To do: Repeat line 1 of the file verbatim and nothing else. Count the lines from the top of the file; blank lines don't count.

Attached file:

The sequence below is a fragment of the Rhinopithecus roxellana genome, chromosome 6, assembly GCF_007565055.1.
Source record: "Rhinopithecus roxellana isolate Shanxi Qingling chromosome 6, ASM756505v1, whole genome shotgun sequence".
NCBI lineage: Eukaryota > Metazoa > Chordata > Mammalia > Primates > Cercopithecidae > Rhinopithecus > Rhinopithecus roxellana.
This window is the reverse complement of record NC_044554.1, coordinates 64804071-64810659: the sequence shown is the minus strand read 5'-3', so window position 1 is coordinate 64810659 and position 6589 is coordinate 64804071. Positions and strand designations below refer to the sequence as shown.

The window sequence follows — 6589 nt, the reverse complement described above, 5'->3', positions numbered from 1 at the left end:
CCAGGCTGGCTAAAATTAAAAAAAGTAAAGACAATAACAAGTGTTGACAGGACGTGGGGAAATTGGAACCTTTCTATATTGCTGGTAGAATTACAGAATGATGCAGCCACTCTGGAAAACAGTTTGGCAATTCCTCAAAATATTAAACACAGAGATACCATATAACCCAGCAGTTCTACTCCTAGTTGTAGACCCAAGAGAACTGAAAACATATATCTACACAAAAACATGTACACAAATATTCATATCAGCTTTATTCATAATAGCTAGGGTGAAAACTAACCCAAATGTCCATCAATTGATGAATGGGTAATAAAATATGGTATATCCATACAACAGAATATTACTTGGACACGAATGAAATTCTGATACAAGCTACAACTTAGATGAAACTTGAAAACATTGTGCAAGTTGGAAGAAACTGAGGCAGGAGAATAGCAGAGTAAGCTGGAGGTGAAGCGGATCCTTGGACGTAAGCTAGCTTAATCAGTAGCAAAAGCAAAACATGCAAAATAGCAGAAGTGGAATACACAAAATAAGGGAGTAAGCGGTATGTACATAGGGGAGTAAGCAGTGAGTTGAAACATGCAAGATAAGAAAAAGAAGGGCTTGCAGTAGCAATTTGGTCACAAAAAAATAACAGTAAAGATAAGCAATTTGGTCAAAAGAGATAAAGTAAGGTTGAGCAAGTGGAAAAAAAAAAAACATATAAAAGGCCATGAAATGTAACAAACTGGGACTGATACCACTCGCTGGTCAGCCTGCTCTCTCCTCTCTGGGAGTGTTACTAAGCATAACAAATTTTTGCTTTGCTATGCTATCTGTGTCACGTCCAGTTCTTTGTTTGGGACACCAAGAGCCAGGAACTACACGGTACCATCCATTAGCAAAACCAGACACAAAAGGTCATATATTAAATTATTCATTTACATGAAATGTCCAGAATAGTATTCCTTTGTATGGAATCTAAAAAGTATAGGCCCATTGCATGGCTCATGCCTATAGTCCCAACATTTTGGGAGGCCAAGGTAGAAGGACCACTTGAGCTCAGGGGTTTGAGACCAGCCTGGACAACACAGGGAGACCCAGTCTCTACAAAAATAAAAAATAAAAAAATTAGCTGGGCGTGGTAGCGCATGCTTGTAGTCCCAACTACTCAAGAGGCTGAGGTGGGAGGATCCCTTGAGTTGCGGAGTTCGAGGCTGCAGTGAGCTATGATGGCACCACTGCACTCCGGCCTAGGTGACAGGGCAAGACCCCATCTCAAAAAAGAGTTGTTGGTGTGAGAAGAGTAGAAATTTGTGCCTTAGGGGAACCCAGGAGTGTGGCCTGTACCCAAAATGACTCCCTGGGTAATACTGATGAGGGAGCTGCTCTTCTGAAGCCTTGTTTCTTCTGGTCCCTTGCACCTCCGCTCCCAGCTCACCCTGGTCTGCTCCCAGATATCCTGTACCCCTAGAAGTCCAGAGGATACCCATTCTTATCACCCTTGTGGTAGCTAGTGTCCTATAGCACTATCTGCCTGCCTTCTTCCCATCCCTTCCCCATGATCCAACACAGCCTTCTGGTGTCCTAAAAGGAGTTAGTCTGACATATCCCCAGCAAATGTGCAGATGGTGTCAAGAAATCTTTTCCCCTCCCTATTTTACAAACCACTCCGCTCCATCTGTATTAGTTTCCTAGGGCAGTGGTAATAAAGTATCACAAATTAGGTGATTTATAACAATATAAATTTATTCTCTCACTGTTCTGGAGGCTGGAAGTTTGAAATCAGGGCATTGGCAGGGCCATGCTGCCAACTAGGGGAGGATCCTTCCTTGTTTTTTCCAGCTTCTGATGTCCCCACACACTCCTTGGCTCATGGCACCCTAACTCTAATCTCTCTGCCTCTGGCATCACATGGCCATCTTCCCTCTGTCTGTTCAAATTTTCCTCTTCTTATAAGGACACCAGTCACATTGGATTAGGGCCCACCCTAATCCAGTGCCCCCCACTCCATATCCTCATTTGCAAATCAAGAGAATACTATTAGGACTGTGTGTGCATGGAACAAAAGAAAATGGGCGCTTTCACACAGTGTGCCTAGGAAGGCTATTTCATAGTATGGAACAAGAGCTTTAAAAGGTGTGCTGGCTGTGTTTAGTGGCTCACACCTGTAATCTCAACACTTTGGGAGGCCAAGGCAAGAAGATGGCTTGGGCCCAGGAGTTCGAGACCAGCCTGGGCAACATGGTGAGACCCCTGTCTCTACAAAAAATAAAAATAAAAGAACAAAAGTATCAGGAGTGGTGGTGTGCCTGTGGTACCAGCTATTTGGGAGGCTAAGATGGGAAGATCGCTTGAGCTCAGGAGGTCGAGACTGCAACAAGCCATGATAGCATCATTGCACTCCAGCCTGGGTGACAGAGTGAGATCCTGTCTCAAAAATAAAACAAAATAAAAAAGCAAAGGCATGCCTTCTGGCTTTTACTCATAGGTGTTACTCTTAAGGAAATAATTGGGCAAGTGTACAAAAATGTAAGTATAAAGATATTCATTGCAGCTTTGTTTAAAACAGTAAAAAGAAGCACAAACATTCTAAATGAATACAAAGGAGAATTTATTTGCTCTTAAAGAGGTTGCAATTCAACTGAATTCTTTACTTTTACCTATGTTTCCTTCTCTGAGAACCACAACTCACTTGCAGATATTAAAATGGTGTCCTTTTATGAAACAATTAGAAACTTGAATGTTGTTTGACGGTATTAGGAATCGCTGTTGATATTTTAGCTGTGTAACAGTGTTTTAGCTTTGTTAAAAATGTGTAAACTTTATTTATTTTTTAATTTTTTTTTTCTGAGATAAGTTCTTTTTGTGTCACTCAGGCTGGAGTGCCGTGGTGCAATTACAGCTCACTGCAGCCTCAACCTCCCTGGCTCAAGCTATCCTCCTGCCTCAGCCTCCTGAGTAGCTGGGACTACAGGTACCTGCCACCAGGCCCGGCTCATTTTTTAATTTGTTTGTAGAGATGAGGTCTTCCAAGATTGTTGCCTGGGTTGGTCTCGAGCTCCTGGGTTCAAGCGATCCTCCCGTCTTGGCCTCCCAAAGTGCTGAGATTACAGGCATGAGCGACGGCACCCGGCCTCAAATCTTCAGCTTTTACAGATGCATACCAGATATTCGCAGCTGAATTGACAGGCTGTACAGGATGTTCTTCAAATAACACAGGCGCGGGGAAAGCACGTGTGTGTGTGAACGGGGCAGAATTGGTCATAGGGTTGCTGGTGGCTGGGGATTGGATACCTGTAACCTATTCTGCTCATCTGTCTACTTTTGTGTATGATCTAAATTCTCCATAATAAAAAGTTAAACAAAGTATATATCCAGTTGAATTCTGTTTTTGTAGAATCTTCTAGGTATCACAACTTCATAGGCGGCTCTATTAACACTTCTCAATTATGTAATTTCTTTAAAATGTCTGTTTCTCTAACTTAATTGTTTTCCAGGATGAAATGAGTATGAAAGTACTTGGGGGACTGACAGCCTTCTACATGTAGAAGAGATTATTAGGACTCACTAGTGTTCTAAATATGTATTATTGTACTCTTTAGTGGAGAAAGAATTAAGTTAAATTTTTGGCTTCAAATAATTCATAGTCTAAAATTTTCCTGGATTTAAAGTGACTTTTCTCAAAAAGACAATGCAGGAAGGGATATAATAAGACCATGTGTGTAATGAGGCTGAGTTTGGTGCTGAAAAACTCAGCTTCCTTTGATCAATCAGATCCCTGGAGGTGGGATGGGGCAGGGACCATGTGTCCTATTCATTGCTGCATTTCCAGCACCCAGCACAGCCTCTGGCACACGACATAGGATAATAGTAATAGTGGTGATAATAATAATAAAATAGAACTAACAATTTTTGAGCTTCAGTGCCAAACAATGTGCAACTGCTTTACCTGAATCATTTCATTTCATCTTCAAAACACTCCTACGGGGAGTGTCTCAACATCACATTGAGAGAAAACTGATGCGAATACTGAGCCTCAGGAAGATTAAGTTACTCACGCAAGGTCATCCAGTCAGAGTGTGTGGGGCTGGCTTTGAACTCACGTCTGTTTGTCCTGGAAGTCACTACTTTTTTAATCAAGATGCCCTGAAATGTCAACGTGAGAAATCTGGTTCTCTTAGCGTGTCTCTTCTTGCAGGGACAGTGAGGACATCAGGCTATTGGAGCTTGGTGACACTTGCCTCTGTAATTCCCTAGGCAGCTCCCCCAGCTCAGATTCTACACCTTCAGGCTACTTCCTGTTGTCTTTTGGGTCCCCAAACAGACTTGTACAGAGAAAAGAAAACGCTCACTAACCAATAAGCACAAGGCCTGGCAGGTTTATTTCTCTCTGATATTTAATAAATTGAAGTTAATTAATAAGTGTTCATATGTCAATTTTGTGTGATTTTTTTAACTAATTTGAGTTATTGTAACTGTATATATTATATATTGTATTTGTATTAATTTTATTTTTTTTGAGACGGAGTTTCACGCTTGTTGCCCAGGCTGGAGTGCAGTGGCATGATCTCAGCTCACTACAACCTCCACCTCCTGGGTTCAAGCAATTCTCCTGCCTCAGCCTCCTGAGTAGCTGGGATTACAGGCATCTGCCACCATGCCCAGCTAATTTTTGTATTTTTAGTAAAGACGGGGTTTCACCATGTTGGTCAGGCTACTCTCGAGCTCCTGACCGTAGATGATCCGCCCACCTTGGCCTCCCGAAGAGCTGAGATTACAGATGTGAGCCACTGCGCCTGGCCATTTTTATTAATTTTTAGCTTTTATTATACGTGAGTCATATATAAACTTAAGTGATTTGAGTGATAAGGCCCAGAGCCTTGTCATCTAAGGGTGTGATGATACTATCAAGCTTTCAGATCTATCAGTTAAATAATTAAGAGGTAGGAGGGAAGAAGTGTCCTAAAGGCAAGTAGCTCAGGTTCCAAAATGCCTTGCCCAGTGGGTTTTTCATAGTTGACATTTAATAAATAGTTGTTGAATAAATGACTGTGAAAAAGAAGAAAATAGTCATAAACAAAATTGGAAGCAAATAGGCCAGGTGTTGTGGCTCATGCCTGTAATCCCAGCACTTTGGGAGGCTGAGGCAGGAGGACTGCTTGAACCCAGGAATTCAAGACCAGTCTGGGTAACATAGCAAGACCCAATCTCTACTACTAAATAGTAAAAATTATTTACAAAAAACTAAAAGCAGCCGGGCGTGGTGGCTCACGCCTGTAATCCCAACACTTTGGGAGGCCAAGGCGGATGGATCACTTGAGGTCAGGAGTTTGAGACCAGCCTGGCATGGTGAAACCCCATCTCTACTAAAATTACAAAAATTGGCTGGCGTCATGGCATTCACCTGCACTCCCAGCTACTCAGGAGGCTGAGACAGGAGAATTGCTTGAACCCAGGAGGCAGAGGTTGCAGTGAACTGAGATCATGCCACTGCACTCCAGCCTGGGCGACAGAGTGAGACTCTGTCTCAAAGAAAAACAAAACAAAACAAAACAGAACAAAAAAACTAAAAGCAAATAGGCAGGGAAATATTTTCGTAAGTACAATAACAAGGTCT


The sequence below is a fragment of the Rhinopithecus roxellana genome, chromosome 6, assembly GCF_007565055.1.